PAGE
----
Described by colleagues as “details-oriented”, the former detective had 40 years in the force before he got the top job, spending time at several inner city stations in the 1980s and 1990s before moving up the ranks.
As deputy commissioner he introduced the force’s hostile vehicle policy following the Bourke Street attack to allow officers to take direct action if they suspect a driver is about to use a car as a weapon.
‘Our members are empowered to make decisions. If you think you are doing the right thing you will be supported. My message is get on with it.’
In his interview, he delivered a message to operational police that they will be supported when they need to make decisions in the heat of the moment.
Mr Patton acknowledged that some police were reluctant to take assertive decisions because they feared being criticised during subsequent internal reviews.
“Our members are empowered to make decisions. If you think you are doing the right thing you will be supported. My message is get on with it. There are times when members put themselves at risk to protect the community. It is part of the job.”
Mr Patton said local police need to listen to their community and deal with minor offences such as burnouts and criminal damage that “annoy the hell out of people”.
Under the new drug strategy, police will continue to target syndicate heads but also move on the mid-level dealers that distribute drugs to the street.
Ice and methamphetamine derivatives will be the priority. “We need to concentrate on the drugs that create the greatest harm.”
This, he says, will be done by local police finding the drug dealers and from intelligence gathered by the Victoria Police, Australian Federal Police, Customs and Australia Post’s Icarus Taskforce that seizes drug packages sent through the post.
Police will take a hard line with offenders, remanding more into custody once arrested. “We will be driving down crime and holding offenders to account for their actions,” he said.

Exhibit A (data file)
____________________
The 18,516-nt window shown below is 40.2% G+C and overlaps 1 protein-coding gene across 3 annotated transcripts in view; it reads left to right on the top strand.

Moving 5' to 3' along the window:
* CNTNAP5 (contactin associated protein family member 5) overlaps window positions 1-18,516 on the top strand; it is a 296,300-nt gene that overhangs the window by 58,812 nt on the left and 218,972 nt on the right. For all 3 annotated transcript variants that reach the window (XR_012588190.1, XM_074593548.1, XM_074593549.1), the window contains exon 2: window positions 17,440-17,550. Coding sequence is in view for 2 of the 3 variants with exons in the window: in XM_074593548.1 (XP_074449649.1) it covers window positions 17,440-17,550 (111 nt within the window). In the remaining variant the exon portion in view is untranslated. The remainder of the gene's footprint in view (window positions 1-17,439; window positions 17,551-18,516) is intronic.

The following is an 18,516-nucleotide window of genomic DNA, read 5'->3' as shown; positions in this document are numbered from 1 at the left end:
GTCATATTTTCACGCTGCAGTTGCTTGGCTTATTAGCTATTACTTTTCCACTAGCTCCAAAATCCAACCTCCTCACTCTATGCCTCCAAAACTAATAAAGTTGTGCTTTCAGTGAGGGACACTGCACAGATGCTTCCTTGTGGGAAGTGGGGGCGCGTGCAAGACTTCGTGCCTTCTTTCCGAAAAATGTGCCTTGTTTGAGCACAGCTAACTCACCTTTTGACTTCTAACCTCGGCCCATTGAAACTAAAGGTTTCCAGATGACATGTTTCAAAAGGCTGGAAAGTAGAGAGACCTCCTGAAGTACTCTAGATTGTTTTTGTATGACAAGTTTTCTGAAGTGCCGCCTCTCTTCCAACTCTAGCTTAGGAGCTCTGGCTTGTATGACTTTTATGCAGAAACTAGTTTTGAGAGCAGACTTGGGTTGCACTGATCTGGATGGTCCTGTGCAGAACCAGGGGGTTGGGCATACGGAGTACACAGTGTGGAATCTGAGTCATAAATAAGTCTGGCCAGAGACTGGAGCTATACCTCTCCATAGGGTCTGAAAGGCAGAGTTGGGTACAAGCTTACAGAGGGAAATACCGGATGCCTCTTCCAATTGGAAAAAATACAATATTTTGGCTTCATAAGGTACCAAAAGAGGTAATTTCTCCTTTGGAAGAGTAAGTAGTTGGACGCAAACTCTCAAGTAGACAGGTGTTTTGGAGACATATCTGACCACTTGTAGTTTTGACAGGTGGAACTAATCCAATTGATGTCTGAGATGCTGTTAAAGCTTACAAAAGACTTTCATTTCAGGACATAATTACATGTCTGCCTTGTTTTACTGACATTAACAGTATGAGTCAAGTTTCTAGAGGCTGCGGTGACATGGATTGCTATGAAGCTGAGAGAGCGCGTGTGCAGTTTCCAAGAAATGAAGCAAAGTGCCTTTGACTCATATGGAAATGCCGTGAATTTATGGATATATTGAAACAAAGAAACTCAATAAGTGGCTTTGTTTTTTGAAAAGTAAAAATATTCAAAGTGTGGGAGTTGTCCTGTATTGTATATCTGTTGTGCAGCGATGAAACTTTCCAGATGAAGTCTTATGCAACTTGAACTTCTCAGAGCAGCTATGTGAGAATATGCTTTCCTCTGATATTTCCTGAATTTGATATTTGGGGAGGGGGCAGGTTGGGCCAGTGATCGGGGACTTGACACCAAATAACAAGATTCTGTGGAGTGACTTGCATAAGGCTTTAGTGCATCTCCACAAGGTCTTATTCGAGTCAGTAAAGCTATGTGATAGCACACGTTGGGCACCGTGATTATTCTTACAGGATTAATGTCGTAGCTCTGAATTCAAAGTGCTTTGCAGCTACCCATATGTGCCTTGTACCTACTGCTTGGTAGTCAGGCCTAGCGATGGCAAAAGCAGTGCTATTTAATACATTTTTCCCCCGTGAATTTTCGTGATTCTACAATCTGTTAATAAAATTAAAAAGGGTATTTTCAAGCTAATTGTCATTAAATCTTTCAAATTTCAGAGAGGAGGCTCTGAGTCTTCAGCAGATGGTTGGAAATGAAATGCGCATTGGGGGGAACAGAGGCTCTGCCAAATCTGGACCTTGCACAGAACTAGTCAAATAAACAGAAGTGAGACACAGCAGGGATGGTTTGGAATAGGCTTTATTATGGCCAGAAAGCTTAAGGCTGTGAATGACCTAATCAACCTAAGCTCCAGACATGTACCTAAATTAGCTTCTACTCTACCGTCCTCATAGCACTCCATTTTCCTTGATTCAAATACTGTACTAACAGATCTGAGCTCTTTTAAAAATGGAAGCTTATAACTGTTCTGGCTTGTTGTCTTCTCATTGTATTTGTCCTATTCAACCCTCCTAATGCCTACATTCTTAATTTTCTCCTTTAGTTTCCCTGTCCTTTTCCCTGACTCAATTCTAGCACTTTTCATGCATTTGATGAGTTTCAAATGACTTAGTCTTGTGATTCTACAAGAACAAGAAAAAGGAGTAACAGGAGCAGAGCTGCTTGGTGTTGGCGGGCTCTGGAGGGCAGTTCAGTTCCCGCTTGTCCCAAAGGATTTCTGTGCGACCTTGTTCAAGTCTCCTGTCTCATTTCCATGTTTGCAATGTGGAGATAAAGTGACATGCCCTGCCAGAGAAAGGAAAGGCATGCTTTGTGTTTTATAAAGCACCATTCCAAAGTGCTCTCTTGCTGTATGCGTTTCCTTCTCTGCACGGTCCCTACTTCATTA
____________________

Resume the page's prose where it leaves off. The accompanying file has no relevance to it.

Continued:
Experts from the crime department’s anti-gangs division will combine with local police to tackle youth gangs.
Mr Patton said police will review coronavirus work practices to see if they can be used to increase efficiencies after the pandemic is over.
These include the capacity to work remotely, staggered hours and modifying time-consuming bail reporting practices.
He said police expect a crime surge once restrictions are lifted, saying that when the last lockdown was relaxed, “we saw a snap-back straight away”.
Police Association secretary Wayne Gatt welcomed the initiative to return police to the streets.
“It’s all common sense. For too long we have been chasing our tail.”
He said senior police had been too quick to divert resources to the latest crime trend rather than driving down all crime by a sustained prevention policy.
“For years our members have been telling us that running from job to job has reduced our capacity to engage with the community. It is our job to make people feel safe and be safe. Our priority should always be to prevent crime rather than investigate it after it has happened. It is cheaper, smarter and safer.”
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John Silvester is a Walkley-award winning crime writer and columnist. A co-author of the best-selling books that formed the basis of the hit Australian TV series Underbelly, Silvester is also a regular guest on 3AW with his “Sly of the Underworld” segment.